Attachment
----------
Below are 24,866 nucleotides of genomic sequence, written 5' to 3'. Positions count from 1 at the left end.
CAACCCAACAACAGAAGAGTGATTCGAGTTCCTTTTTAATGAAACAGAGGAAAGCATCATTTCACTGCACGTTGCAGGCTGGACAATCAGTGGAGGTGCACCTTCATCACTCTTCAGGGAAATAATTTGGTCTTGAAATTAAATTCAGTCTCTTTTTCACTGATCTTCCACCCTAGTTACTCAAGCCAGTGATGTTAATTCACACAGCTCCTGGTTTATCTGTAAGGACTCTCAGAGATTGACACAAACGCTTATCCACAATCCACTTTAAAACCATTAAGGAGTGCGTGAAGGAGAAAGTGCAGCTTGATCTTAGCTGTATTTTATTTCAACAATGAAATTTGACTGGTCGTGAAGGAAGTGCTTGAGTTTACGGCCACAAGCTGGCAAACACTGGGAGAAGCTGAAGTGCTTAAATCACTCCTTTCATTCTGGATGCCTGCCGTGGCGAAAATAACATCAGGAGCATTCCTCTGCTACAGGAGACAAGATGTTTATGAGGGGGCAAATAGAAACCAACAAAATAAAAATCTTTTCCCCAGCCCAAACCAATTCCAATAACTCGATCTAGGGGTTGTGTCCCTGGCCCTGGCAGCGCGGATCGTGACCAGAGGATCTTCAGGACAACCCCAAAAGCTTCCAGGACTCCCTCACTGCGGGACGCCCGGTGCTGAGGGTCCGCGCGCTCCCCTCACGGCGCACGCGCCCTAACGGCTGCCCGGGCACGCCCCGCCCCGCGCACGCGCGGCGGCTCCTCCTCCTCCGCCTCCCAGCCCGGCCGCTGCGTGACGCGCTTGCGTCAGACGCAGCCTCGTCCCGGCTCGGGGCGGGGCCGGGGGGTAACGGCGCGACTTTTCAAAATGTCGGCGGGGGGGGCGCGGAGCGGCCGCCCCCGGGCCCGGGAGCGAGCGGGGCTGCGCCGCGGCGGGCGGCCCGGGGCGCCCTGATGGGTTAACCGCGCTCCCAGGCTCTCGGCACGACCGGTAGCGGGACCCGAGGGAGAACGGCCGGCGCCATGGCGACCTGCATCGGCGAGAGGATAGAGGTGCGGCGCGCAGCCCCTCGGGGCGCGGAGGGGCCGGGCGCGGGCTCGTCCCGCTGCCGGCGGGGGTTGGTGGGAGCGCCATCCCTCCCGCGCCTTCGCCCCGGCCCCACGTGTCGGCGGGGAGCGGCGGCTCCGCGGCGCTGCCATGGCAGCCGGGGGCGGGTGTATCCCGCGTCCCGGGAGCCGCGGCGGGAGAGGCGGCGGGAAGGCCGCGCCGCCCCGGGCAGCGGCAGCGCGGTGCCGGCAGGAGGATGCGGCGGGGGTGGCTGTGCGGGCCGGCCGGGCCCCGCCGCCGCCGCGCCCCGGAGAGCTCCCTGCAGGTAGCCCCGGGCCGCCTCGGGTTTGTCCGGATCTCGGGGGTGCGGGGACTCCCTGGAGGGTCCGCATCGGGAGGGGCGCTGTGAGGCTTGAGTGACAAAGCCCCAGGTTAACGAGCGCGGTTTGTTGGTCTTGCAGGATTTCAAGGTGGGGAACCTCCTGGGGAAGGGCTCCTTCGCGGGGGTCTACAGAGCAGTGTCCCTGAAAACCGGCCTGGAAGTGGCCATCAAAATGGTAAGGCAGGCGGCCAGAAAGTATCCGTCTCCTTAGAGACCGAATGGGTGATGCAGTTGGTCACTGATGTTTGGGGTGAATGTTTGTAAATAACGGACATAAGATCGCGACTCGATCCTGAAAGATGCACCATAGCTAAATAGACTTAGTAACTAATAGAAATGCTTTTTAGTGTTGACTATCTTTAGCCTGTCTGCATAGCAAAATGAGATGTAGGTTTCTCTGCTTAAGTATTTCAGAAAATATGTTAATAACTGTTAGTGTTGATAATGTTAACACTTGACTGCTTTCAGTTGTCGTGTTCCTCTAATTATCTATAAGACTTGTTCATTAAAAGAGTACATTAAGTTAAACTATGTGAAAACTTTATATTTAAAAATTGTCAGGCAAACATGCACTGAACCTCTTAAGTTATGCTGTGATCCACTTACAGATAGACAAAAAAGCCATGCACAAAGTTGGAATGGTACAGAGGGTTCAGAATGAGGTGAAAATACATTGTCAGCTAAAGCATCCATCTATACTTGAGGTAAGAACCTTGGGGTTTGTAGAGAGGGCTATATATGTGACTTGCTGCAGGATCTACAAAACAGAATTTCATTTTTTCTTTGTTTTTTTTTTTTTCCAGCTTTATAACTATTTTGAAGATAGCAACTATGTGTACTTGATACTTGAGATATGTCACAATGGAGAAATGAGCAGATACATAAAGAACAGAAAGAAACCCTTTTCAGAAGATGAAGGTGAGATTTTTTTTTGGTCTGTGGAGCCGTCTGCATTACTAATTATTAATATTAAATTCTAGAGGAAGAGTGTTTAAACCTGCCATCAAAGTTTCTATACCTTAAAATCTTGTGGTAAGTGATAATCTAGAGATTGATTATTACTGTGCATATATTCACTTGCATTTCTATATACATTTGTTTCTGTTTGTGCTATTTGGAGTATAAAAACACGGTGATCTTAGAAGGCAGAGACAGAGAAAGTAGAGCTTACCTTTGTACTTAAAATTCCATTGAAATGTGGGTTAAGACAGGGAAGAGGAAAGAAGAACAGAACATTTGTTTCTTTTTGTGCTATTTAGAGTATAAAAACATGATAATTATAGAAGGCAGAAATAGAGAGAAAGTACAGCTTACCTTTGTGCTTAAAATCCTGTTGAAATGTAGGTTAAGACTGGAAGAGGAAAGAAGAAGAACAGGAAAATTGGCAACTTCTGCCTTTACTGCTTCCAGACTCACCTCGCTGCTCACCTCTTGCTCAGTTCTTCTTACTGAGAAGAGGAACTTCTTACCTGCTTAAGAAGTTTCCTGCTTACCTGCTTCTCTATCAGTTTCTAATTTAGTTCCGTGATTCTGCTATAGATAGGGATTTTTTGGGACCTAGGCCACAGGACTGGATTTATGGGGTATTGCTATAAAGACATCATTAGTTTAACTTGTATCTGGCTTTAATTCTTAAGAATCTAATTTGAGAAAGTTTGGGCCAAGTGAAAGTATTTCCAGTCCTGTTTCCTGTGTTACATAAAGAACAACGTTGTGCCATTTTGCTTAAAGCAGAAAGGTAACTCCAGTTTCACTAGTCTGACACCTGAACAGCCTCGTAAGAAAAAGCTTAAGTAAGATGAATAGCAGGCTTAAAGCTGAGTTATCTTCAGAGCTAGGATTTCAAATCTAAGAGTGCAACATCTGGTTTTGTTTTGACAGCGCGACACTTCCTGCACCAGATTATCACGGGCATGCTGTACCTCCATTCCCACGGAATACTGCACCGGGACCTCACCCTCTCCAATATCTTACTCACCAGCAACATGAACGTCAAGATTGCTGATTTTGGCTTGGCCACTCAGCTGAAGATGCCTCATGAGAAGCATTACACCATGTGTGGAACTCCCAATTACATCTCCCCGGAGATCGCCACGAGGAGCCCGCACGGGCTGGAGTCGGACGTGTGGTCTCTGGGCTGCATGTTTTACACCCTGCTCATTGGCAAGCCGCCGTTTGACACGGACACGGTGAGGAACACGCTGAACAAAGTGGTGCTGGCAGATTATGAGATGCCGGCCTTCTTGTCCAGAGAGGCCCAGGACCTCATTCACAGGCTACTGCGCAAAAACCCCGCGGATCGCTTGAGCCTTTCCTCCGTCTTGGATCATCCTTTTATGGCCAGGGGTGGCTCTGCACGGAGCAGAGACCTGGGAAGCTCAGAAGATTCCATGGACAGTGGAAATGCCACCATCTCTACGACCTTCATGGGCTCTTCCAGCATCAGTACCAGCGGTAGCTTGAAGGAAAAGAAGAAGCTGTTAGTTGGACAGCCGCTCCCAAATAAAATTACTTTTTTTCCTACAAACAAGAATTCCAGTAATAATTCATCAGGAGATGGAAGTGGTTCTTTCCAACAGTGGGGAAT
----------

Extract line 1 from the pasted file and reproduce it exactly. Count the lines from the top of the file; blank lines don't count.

Below are 24,866 nucleotides of genomic sequence, written 5' to 3'. Positions count from 1 at the left end.